3.      Design Examples: Merging considerations of audience and problem formulation -- 1 week

4.      Basic Cognitive Development Theory (K-16) - 2 weeks

5.      Implications of the Social World to Learning (K-16) -- 1 week

6.      Effect of Modern Media - 2 weeks

Course Structure: The class meets for two lectures a week, each consisting of 80-minutes each or one session of 140 minutes. Weekly reflection assignments emphasize in-depth understanding of the reading assignments. A Design project and bi-monthly milestones (5 total, including oral and written effort) focus on the definition of design specifications in consider of audience and the accurate implementation and delivery of the design.

Computer Resources: Homework and design project preparation/demonstration can be done on a PC.

Grading: Weekly reflections account for approximately 35% of the final grade. Milestones of class (at UW and in K-12 classroom) presentation of design; written report of the design; summary and justification of specifications account for 15% each; Two additional milestones (project proposal and draft report with peer review) account for 10% each.

Laboratory Resources: none required.

Outcome Coverage: This course addresses basic ABET outcomes as follows:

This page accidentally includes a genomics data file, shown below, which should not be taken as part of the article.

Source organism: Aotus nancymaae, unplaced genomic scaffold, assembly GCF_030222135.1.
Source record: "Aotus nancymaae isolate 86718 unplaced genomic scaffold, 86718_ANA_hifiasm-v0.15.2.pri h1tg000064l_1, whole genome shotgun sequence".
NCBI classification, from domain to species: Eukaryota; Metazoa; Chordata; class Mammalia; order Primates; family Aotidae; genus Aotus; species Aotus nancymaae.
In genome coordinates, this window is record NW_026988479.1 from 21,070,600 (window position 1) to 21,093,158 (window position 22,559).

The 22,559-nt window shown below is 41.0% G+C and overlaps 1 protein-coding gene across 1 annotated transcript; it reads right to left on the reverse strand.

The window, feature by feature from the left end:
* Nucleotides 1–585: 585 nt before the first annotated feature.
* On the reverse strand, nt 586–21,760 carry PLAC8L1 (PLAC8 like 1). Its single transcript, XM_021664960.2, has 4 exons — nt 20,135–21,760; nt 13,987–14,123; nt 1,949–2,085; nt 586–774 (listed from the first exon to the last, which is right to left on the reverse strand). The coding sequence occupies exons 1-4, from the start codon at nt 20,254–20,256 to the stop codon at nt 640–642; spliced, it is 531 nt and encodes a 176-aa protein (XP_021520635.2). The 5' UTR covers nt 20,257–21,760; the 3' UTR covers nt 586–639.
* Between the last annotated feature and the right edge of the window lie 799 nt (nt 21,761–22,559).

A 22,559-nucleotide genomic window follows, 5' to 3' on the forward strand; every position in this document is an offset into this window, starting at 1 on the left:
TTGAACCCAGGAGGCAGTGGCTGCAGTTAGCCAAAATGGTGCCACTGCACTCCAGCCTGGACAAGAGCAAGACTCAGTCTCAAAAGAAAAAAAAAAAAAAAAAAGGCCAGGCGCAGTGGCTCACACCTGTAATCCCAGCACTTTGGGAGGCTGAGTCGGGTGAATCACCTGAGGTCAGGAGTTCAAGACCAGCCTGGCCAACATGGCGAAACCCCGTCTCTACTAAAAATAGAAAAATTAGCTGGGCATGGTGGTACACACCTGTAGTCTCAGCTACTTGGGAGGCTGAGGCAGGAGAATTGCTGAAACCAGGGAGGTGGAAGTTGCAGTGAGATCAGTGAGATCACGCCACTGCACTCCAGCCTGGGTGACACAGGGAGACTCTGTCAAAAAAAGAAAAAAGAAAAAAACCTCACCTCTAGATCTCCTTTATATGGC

Note: All outcomes not listed below are Low in Coverage.

Coverage Level: Medium (a) an ability to apply knowledge of mathematics, science, and engineering. The course requires the development and application of fundamental physical principles (of science and engineering) to the effective design and evaluation of a science/engineering activity for K-12.

Coverage Level: High (c) an ability to design a system, component, or process to meet desired needs within realistic constraints such as economic, environmental, social, political, ethical, health and safety, manufacturability, and sustainability.. Students are required to design a science/engineering activity that meets the needs of a specific K-12 audience at a cognitive level appropriate to the audience.

Coverage Level: High (f) professional and ethical responsibility. Students are asked to assess difficult situations in the K-12 classroom (observed through service learning activities) in the context of their society's code of ethics (typically IEEE). Broader ethical examples (space shuttle) are used to develop and define realistic strategies for adhering to ethical codes in individual choices in the work environment.

Coverage Level: High (g) Ability to communicate effectively. Teams of two to three students are required to work in design teams together, communicating the design in milestones using both oral and written communication. Teams of four to six students also lead and facilitate weekly discussions on the background readings during each class session.

Coverage Level: Medium (j) a knowledge of contemporary issues. Current issues in cognitive development and engineering/science education are emphasized in 60% of the course reading and lecture/discussion material. Student comprehension is evaluated in the weekly reflections (with an emphasis on depth of understanding). .

Preparer: D.M. Wilson

Last revised: 11/19/09